I spotted this fine specimen while walking up the Maryland Ave. alley from Van Buren to Meade. At first, I thought that Pepe, who lives nearby where VB meets Cleveland, had gone on an adventure. But after close inspection, on MacBook Pro at home, this fine feline is a different animal. And the other tuxedos: Fraidy, Patience, Poser, Sammy, and Spot.
Yesterday afternoon, I walked 1.6 km (1 mile) from the Greyhound depot to the McDonald’s nearby San Diego High School, where my daughter graduated five years ago; my legs needed movement after being too long motionless during the three-hour ride from Long Beach. I had made an overnight-trip to see my niece Lynnae, who was on the West Coast for business.
Soon after the bus exited Interstate 5, I saw the extent of the city’s homeless crisis for the first time. Tents lined several blocks (at least) along what may have been National Avenue. According to the San Diego Regional Task Force on the Homeless, the number of homeless people living unsheltered has increased 41 percent since 2014. There are 937 (recorded) tents, up 58 percent year over year. Data is current as of July.
My second-favorite neighborhood feline, The Colonel, is gone. Numero Uno, Fess, is missing—16 days, and as each passes his return grows more unlikely. In June, The Colonel’s owner told me that the majestic longhair had succumbed to “the cancer”. A few months earlier, while on a walk, my wife and I chatted with the woman (and her husband). The kitty had lost weight and, honestly, looked terribly scrawny to me.
The family has a new pet, Charlie, whom I first met on June 19, 2017. My struggle since: Getting good-enough portraits, despite several opportunities. Morning of Aug. 15, 2017, while walking down Monroe Ave., I saw a woman petting the cat on North—diagonally across the street from his home. The beastie, who is still a kitten, but closing on a year-old, is a roamer. As the lady turned away, he skirted from the sidewalk into a yard, where chomping grass consumed him for a good 10 minutes.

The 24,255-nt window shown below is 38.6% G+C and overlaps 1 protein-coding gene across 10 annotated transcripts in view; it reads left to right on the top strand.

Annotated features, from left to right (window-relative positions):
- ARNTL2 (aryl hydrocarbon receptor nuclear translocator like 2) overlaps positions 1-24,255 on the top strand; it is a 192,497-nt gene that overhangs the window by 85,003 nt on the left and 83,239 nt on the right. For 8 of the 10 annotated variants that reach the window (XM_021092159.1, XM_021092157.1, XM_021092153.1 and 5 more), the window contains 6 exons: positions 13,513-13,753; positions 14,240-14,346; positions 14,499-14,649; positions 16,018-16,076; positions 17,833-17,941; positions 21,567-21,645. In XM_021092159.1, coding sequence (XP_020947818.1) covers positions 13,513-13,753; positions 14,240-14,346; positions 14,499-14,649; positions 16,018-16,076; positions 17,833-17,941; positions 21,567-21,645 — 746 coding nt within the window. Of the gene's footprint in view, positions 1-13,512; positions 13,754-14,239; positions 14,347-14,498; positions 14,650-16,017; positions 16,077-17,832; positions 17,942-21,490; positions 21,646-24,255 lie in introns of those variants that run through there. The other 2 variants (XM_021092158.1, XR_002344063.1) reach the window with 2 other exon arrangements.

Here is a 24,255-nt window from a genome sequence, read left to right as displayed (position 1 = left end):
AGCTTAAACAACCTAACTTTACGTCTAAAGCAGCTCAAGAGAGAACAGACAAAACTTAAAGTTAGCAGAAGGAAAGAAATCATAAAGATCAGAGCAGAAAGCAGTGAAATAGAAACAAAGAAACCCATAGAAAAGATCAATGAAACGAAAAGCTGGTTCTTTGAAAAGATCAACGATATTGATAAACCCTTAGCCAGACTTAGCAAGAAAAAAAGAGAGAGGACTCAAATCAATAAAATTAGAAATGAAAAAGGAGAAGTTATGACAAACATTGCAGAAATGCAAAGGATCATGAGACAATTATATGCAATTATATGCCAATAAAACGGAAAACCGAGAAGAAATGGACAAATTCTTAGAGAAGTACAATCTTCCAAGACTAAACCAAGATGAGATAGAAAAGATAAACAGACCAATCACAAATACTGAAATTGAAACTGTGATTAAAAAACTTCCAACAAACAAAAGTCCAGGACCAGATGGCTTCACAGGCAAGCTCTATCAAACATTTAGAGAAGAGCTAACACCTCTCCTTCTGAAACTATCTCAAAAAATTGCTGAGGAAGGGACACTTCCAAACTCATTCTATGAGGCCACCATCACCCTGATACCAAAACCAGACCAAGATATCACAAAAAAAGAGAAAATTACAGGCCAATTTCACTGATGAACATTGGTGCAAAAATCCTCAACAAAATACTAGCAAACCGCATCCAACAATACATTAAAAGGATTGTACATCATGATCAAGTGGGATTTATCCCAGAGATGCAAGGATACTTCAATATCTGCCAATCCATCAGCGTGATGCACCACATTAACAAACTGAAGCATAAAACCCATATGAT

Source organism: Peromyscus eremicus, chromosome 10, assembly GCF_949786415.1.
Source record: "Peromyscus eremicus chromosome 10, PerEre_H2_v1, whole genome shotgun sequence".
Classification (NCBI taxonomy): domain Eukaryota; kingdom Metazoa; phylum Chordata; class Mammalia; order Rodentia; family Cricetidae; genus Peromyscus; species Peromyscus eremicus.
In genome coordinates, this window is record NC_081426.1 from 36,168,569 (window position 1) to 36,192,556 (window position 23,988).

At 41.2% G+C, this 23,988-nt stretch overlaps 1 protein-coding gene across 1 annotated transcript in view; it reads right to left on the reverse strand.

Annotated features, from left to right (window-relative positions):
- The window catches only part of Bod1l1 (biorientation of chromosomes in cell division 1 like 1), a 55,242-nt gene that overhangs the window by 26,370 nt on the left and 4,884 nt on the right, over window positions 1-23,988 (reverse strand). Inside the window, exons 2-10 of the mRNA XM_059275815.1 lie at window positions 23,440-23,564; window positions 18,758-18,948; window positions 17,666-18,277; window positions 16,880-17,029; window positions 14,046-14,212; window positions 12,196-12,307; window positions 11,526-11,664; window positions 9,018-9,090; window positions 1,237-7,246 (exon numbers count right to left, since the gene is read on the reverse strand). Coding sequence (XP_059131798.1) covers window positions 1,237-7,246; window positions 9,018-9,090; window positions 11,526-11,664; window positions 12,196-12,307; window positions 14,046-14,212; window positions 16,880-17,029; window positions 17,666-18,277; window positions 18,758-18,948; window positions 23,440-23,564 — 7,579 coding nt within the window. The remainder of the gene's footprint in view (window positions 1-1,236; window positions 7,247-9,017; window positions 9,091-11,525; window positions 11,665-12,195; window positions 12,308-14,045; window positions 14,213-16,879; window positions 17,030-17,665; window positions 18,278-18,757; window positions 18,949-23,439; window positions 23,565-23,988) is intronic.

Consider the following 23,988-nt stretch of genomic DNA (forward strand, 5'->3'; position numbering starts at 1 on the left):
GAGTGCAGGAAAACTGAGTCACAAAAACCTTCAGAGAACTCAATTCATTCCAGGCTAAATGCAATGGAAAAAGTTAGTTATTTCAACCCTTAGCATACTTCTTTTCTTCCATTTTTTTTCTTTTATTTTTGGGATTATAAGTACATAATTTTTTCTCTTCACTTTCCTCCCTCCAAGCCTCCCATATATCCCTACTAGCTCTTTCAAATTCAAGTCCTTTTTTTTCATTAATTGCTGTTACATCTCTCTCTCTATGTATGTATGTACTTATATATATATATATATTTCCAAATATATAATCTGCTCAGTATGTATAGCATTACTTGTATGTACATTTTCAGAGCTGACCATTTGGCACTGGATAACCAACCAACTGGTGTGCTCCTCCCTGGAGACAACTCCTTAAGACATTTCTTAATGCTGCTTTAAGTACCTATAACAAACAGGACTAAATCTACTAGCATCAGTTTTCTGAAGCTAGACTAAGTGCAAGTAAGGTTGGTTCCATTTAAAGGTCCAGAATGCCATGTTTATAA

The drama of the three feral kittens opened a new—and perhaps final—neighborhood chapter last evening. I don’t yet know how the story ends. Around 7:20 p.m. PDT, with the protection of the waning light, I went out for a walk. Hours earlier, I had been at the ophthalmologist’s office, where one eye was dilated, leaving my vision temporarily impaired and sensitive to the San Diego sun.
My walk ended abruptly. A small group of teens, from two families, were gathered around the house where I had seen the feral trio the previous evening. Armed with cans of tuna, tenacity, and patience, they determined to trap the beasties—and one other: their momma. I started this series in October 2016, to date featuring more than 80 felines, and until last night I had not seen her. That’s surprising, since she raised her brood about a block from our apartment.
What a coincidence! On the same block where yesterday I saw house stagers, three kittens, presumably feral, are loose; I encountered them about 10 hours later. They’re skittish, but scooted back rather than ran away. I might have made life-long friends had kibble been handy to give them.
This series typically features neighborhood cats that, well, I expect to be long-term fixtures. The majority are obviously pets that are let outdoors. While the feral trio spent most of our visit hanging around a front porch, they clung more to the space as birthplace—perhaps below or in the bushes—rather than permanent home where they are owned. I expect that they will soon be captured and taken to the shelter; wouldn’t local adoption be so much better?
For about five years, delight of the neighborhood—down Maryland Ave. about halfway between border streets Madison and Lincoln—is a mini-wildlife refuge that I affectionately call the Butterfly House. The name derives from the Monarchs and other flying things that frequent flowers and foliage there. This series has featured felines—nicknamed Flower and Skull—on either side of the property, but not until today did I see, for the first time (finally), and photograph a kitty there. Of course, my wife and I would be walking to The Hub for groceries without a camera other than iPhone 7 Plus.
The Featured Image pulls back from the furball to provide some sense of the lush greenery and their variety. Vitals: f/1.8, ISO 20, 1/523 sec, 3.99mm; 9:36 a.m. PDT. San Diego’s typical early day marine cloud layer made for perfect shooting conditions.